Inhabitat recently had the opportunity to test the latest iteration of GM's Chevy Volt for an entire week, and now we're thrilled to give you a peek into our extended test drive! Now we can tell you what it's really like to live with a Chevy Volt for a week, and in the country, no less. Can the Chevy Volt live up to expectations when driven 50 miles a day--the max range expected from its battery pack? How long does it take to charge, really? And are there any quirks that might keep you from wanting to buy one? Read on and check out our gallery for all the details on what it's really like to own a Chevy Volt range-extended EV.
What we noticed first when driving the Chevy Volt is that the range of the battery pack varies from charge to charge. We averaged 37 miles estimated total range (the estimate sinks by up to 3 miles if you suddenly hit the gas), and were a little annoyed at first when we discovered that the Volt couldn’t make it round-trip from our country test site to town and back without engaging the generator – until we realized we were traveling 30-40 miles at a time without using any gas. The thing about the Volt is that it will never leave you stranded, as its gas generator can give you an extra 300 miles of range, so even if you live too far from Trader Joe’s to make the trip without engaging the engine, you’re still doing it with 90% less gas than in your traditional engined car. We got used to the range quirks and found that after a week of driving, we had only used 4 gallons of gas–including during our 24-hour experiment of not charging the car at all.
The Volt is well-built, a nice carryover from other new Chevy models, and it feels well worth the asking price of nearly $40,000 (though $7,500 federal tax credits may still be available in your area to bring that number down). The Volt is quiet, has plenty of power to get you up to speed on the highway, and generally behaves like a hybrid, except for the fact that it has smooth electric power all the time powering the wheels. You occasionally hear the engine turn on and wonder if you’re driving a traditional car, but there is no laggy hybrid switch from EV mode to engine mode since the electric motor is always driving the wheels.
We only noticed 3 drawbacks to the Volt. First, the power is throttled by a computer to give you maximum efficiency, so while you have plenty of power to get on the highway, if you really floor it, there is simply no additional power there (but as mentioned before, your estimated EV range will drop by several miles since you angered your vehicle). Second, the Volt is designed with special, lightweight, low-rolling resistance wheels and tires that help boost the efficiency of the car, but these same tires have a hard time gripping dirt roads. We noticed a number of occasions when moderately hard braking on gravel surfaces, or even gentle braking while heading into a pothole, resulted in a loss of traction and a slight skid. This plus the super-low ground clearance–the same as a ZR1 Corvette!–and that low air splitter with rubber flap at the front equal a car for paved roads, plain and simple. Finally, the Volt comes with a 20-foot charger cord, which is slightly short if you haven’t designed your home around EV charging. That also becomes an issue if you want to use the remote start function. If you want to precondition the cabin of your Volt in cold weather, it is recommended that you do so while still charging so you can pull the energy you need off the grid. However, the engine can turn on at any point during this process, which means you need to power it up in a ventilated space. Since battery range is affected by extreme hot or cold temperatures, this quirk makes it difficult for you to baby your Volt and yourself if you have an enclosed garage. In fact, it makes preconditioning the cabin a pretty pointless idea, since opening the garage door in cold weather or charging your Volt outdoors in order to heat up your car’s interior is pretty silly.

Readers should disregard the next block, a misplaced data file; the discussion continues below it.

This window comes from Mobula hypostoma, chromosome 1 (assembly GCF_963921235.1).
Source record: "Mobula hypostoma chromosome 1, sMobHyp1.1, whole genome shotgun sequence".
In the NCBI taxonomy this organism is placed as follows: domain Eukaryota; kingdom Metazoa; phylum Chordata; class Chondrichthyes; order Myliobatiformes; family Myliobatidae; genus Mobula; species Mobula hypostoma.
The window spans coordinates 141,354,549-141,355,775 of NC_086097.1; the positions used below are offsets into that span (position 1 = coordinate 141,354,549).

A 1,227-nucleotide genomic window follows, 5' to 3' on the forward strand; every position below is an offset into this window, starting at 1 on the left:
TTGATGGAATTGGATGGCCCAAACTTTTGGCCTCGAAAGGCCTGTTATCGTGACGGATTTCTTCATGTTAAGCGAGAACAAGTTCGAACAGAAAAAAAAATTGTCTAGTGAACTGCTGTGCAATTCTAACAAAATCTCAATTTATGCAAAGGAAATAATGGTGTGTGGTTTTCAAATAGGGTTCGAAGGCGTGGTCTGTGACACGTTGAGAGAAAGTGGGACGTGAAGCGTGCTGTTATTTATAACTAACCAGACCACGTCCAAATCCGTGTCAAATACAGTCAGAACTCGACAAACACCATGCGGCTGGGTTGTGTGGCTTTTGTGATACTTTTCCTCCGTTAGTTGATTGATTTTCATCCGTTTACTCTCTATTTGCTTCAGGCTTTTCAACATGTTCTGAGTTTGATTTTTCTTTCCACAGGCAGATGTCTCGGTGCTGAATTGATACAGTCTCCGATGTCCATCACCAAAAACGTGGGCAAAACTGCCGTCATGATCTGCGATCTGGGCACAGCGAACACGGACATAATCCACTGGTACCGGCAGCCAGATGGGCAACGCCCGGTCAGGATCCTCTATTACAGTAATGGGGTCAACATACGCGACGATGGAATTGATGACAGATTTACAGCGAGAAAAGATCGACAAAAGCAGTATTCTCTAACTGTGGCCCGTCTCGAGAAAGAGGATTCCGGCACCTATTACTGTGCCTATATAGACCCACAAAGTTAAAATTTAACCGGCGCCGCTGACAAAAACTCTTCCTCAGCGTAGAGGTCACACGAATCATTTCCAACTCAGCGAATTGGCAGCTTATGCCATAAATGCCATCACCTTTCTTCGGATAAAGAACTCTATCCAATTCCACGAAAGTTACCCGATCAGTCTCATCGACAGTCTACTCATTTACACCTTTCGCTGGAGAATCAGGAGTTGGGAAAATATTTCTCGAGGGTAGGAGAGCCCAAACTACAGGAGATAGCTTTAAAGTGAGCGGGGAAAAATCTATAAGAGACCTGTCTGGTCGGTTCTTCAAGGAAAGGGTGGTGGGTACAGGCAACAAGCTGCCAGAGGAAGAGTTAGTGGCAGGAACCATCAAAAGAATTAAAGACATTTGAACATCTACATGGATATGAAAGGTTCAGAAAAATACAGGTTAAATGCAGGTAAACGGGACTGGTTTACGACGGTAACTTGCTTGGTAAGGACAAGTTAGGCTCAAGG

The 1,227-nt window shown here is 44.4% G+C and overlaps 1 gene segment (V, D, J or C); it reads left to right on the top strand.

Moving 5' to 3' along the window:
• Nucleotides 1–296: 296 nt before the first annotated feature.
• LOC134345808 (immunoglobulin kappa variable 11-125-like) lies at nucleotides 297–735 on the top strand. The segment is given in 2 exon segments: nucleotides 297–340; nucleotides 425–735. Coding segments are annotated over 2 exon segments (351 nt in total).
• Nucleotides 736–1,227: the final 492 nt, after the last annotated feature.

Owning a Chevy Volt may take a little planning, but we still loved our week with the revolutionary little EV. We will be calculating the relative cost of charging our Volt with electricity vs. the cost of gas when we get the electric bill next month, and will let you know how much less it costs to charge an EV at home than to fuel up at the pump. We have read estimates of one-tenth the cost but want to check this information for ourselves as it varies by location, source of power, and even the time you charge your EV. Click through our gallery for more details on the unique features of the car, and stay tuned for more news as GM rolls out the first mass production of the cars this fall. We’re very impressed with how well GM has done with this first generation of Volts (the 2011 and 2012 cars are virtually the same) and can’t wait to see where they take it from here.